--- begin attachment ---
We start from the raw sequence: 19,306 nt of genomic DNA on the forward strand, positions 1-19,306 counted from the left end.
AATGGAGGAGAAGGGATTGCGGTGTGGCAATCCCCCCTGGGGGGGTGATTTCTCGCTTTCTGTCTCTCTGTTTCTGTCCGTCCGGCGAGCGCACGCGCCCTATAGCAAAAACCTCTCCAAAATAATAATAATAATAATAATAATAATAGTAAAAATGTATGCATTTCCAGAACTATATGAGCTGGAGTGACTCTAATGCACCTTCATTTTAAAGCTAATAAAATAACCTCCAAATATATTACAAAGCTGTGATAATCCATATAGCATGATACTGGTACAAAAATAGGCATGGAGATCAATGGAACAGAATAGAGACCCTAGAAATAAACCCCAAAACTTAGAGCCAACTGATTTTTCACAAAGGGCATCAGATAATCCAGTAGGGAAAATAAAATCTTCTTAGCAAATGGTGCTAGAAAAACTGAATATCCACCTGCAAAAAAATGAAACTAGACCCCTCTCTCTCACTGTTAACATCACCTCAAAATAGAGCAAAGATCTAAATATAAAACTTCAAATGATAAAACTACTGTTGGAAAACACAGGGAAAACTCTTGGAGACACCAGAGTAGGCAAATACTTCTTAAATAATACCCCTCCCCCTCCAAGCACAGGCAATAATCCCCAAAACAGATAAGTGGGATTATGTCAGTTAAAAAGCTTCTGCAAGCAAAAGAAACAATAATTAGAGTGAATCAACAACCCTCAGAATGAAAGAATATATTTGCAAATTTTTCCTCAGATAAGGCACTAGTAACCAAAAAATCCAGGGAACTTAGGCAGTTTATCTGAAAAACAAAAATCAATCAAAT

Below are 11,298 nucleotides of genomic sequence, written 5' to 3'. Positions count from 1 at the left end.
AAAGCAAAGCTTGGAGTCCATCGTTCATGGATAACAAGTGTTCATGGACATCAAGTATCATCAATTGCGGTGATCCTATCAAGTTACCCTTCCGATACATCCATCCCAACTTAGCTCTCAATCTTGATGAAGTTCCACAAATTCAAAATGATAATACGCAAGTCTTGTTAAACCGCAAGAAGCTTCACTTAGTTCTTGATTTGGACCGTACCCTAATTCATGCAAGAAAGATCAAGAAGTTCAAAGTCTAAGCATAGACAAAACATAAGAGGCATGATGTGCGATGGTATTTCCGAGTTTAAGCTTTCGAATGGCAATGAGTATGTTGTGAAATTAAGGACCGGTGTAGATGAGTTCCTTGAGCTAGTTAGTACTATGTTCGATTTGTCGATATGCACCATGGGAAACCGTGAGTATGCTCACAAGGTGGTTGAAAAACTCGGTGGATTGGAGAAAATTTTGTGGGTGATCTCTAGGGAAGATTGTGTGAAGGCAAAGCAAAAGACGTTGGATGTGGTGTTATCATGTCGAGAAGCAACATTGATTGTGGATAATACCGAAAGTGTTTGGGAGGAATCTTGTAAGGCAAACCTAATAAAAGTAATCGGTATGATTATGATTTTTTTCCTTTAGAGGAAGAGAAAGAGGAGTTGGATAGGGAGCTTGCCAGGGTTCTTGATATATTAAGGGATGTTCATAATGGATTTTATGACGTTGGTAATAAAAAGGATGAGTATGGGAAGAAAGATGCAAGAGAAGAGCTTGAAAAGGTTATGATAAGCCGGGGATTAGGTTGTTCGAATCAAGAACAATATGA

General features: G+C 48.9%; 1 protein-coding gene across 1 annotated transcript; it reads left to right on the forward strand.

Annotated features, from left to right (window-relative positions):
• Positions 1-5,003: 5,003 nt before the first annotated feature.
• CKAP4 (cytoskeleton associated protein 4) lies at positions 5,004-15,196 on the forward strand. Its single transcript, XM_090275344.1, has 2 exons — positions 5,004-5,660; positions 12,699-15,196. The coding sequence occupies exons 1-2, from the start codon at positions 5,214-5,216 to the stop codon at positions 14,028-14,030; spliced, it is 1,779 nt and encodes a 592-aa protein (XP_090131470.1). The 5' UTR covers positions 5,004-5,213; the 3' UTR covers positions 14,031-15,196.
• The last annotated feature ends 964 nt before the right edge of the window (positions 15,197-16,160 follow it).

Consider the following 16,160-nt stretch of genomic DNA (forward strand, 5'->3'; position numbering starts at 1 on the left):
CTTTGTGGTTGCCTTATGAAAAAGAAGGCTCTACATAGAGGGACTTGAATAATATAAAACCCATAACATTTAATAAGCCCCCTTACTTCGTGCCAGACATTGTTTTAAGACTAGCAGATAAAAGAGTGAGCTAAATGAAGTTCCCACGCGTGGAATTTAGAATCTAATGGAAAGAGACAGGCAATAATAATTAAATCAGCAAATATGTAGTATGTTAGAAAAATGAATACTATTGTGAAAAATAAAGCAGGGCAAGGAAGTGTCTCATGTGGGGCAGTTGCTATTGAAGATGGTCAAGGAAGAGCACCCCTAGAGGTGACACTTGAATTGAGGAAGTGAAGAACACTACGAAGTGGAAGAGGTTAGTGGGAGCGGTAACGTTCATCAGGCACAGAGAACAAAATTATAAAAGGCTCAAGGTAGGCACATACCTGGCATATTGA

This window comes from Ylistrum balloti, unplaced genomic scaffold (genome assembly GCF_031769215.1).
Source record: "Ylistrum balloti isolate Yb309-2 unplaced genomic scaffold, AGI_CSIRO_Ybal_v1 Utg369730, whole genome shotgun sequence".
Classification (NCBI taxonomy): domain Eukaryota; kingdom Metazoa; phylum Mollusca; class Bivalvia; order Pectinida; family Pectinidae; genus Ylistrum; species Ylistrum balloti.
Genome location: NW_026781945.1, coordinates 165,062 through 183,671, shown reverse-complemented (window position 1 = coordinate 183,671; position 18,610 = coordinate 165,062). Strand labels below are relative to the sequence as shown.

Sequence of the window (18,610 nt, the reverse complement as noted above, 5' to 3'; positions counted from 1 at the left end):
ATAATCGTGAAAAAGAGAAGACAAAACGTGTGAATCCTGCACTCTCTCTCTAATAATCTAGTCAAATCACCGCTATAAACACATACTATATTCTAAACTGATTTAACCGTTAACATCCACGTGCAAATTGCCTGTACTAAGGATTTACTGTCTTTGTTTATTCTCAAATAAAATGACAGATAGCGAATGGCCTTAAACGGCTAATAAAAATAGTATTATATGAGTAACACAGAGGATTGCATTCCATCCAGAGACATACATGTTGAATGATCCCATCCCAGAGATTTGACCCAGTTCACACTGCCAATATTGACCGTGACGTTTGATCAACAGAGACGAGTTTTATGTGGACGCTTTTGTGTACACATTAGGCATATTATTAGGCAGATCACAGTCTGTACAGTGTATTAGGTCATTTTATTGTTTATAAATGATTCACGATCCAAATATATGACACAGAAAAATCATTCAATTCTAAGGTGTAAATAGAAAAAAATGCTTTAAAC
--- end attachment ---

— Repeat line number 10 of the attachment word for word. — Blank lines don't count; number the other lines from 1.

Consider the following 16,160-nt stretch of genomic DNA (forward strand, 5'->3'; position numbering starts at 1 on the left):